When I was a member of the NHS and University pension schemes, no one ever suggested topping up the pensions. In my 20’s I didn’t understand what superannuation was. I wanted to fund a postgraduate course so took all the money out, as you could back then - thank goodness that's not now allowed.

How can you invest a drawdown pension for income?

See the investment strategies Christina might consider to generate income without eroding capital. Plus, six fund ideas for income.

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First meeting

To many people who work in the arts, pensions can be a different language. I work partly as a theatre voice teacher and communication skills coach, and people in the theatre world may want to run and hide at the thought of talking about pensions. However my father was a naval officer and chartered accountant and so I’ve always known it's important to organise my finances.

Current plans for retirement

I’m receiving some pensions already but I’m far from being retired. I’m still working part time, which is essential for financial reasons but I also enjoy it. I have a lot of strong female role models who worked well into their 80’s. I don’t plan to stop any time soon.

Other aims

We would like to take one wonderful wildlife trip per year. When we were both in full employment, we went to Costa Rica, but now we are quite happy with going to Scotland. Three years ago we had a ‘gap year’ in France and would like to have more adventures like that.

We are downsizing our home, which will release some money that will need to be invested carefully.

Interested in finding out more about…

I’m interested in whether I should be putting more money into my SIPP or ISA whilst I can afford to save.

My aim is to make sure we have enough money in retirement to enjoy ourselves as well as help our children. I’ve got all the questions, but not so much time to research the answers! When it comes to retirement planning I might need a bit more help than usual.

Do you need financial advice?

Retirement is one of the key times in life when people approach us for advice. Our free initial consultation will help you decide if our advice service is right for you.

Book your free initial consultation today

Neil's priorities

Passing money
to loved ones

 - Medium

Having income
guaranteed

 - Medium

Investing for
flexibility

 - Medium

About Neil

Age: 64

Occupation: Driving instructor, bus driver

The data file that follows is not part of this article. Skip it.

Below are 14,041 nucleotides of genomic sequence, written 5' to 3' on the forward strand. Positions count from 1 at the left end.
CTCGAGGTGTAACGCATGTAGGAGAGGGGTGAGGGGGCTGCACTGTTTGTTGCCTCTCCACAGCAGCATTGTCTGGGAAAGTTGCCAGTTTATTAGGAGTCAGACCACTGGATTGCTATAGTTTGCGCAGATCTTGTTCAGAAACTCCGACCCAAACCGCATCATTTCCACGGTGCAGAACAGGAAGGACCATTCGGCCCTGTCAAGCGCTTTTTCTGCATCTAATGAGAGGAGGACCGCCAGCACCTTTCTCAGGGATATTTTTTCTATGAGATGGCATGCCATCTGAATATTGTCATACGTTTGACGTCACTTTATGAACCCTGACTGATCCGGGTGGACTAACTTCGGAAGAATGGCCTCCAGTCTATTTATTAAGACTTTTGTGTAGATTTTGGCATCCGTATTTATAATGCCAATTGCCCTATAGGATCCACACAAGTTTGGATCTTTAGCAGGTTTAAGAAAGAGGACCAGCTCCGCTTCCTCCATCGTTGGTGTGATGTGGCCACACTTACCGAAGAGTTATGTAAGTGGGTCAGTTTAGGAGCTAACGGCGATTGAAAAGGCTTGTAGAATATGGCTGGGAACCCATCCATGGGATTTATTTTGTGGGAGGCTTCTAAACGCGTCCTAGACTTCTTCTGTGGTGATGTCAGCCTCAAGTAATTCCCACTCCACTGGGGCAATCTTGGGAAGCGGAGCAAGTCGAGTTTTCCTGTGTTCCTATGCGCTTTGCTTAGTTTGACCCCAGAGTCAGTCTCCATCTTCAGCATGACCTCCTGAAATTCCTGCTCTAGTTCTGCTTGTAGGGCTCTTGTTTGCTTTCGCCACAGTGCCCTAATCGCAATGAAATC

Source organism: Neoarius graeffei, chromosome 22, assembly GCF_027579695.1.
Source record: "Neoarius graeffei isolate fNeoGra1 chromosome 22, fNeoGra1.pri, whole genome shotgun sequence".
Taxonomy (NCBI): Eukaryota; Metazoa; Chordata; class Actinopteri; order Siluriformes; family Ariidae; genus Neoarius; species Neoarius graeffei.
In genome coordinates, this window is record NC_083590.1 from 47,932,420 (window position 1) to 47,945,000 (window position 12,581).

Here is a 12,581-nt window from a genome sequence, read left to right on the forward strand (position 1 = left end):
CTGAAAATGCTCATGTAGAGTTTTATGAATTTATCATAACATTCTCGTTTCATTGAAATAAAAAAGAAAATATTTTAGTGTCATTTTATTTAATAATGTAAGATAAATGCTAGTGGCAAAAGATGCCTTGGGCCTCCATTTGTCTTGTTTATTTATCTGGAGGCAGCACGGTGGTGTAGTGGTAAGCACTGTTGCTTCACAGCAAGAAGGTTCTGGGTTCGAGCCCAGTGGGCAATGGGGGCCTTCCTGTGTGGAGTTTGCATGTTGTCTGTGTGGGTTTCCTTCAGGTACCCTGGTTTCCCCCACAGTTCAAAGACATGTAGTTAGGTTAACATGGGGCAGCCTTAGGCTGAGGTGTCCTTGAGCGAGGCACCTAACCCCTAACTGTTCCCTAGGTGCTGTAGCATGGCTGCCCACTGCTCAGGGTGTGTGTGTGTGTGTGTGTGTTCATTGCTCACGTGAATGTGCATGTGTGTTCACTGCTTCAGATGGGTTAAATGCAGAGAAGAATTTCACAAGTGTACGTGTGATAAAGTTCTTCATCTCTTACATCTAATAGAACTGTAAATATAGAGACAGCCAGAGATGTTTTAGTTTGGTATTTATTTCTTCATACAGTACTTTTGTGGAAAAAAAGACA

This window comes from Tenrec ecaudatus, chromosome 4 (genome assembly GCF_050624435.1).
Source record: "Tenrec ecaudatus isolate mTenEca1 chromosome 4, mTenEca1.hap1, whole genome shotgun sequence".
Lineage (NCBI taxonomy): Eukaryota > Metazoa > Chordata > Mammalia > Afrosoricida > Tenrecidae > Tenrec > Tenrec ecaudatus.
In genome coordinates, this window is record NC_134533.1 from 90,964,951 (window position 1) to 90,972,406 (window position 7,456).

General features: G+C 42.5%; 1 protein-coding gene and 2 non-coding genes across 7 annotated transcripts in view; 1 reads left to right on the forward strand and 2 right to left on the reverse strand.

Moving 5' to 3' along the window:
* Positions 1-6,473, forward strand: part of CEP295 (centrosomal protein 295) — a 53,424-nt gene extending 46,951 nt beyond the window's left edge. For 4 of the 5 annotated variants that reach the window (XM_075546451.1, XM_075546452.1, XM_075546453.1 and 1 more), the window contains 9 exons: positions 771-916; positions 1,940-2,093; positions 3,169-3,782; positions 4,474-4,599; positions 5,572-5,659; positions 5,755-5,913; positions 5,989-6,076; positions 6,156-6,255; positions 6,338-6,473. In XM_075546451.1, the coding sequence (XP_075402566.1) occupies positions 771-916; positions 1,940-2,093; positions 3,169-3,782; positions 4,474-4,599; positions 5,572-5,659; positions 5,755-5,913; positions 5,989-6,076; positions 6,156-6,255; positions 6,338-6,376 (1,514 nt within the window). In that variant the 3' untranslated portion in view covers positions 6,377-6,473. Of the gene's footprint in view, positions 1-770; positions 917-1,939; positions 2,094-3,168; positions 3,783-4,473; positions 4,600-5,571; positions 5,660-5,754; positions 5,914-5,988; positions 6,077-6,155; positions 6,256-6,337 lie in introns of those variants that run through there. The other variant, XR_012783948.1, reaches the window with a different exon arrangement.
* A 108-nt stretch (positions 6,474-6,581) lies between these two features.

What kind of pension?: Final salary, SIPP, money purchase work pension

Current aims: Enjoy time with family, improve home (DIY)


Third meeting (most recent)

I celebrated the New Year by starting my retirement. It's only been a few months but so far I'm loving it.

So far, so good

I've been able to do more of the things I enjoy - like country walks with my wife. I've also started playing golf and been on a ski trip.

Financially things are going well. My State Pension has started. This income is topped up with my final salary pension which means I don't need to touch my SIPP yet.

What I’d do differently

I started saving into my pension when I was 30 which has allowed me to build up a big enough pot to enjoy my retirement. I wish I'd started earlier and I'd advise anyone starting out in their careers to save as much as they can, even if it's just a small amount each month.

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Second meeting (most recent)

My final salary pension will start soon, plus there's my State Pension when I'm 65. My plan is to live off this income, and use my SIPP to top up. Hopefully I can just take what's known as the natural yield as I don't really want to touch the capital. I would rather just leave that just building up.

Other aims

We have got a lot of home improvements to do, which I have been putting off. I might do a little bit of part time work. A lot of people seem to just carry on working but I would like to have a break to see how things go.

I want to find out more about...

I'd like more detail on how natural yield works, and what happens if I want to take more or less than the income the investments produce. I also need to find out more about what options my wife will have for what's left in my pension.

What happens to your pension when you die?

What are the new rules, and how can you pass on pension wealth tax efficiently?

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Neil asks two common drawdown questions

Neil asks two common drawdown questions: how does natural yield work, and what happens when he dies?

First meeting

I plan to retire when I reach 65 this year and I'm looking forward to enjoying more time with my wife and family. I used to work as a driving instructor and now as a bus driver - both jobs involve long days.